PARLIAMENT has confirmed the ICAEW’s new role as a regulator of probate services and alternative business structures (ABSs) from September.
The ability for member firms to be able to offer wider probate services has long been sought by the ICAEW. In December 2013, it was announced the ICAEW would gain the powers following an agreement with the Legal Services Board. The statutory order formally confirms the institute’s appointment.
Prior to the change, firms would have to obtain an ABS licence, which allows accountants and solicitors operate within the same firm, in order to provide probate services. ABSs, or multi-disciplinary practices, were introduced under the Legal Services Act 2007 in an attempt to open up the legal services market. Price Bailey and the legal division of PwC currently operate under ABS license.
ICAEW executive director Vernon Soare said the Lord Chancellor’s decision to name the institute as the first non-legal body to regulate probate services and license ABSs was “ground-breaking”.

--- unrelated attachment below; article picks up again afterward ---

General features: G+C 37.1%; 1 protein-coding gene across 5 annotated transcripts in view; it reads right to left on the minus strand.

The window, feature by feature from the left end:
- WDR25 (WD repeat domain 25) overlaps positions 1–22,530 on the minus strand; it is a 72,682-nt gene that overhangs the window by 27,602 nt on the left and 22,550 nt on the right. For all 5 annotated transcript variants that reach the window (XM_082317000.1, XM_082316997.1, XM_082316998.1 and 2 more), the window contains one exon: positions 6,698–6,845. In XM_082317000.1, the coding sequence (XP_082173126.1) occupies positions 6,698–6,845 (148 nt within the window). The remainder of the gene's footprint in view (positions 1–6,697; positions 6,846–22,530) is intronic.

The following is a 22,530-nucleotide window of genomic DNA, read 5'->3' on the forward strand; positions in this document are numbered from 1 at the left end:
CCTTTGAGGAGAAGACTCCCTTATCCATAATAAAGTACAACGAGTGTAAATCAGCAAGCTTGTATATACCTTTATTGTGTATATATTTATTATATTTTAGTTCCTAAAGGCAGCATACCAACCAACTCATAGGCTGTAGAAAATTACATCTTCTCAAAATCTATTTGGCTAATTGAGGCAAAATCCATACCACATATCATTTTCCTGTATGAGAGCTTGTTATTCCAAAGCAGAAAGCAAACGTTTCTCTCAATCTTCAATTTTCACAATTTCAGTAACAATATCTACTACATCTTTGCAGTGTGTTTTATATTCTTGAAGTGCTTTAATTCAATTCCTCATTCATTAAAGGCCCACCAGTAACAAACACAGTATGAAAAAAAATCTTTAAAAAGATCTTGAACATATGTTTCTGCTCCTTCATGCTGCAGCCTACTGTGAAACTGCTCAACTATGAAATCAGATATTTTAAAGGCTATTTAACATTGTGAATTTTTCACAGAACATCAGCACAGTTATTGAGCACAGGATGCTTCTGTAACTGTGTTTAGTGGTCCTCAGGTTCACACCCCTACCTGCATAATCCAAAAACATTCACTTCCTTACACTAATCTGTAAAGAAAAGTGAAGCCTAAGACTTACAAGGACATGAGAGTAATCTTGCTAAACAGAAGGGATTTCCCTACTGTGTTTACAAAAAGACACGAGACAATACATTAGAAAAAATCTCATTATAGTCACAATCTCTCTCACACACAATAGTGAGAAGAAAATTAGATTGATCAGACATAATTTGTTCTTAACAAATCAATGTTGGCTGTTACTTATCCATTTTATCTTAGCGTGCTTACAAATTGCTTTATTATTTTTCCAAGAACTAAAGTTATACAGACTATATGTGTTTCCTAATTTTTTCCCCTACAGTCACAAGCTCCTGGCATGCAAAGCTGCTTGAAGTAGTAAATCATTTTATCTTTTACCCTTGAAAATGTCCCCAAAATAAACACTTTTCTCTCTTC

“Consumers looking for probate services will now be able to use appropriately qualified ICAEW Chartered Accountants and ICAEW-licensed ABS as an alternative to traditional providers.”
More than 250 firms have expressed an interest in accreditation, Soare added, with numbers expected to rise following the announcement.
Public opinion is split over whether Brexit will harm or improve the UK accountancy sector
Four men have been jailed after HMRC rumbled a £100m tax fraud film scam
The accountancy world has reacted to the news that the UK has voted to leave the EU
The latest edition of our 'Seven Days in Accountancy' quiz is here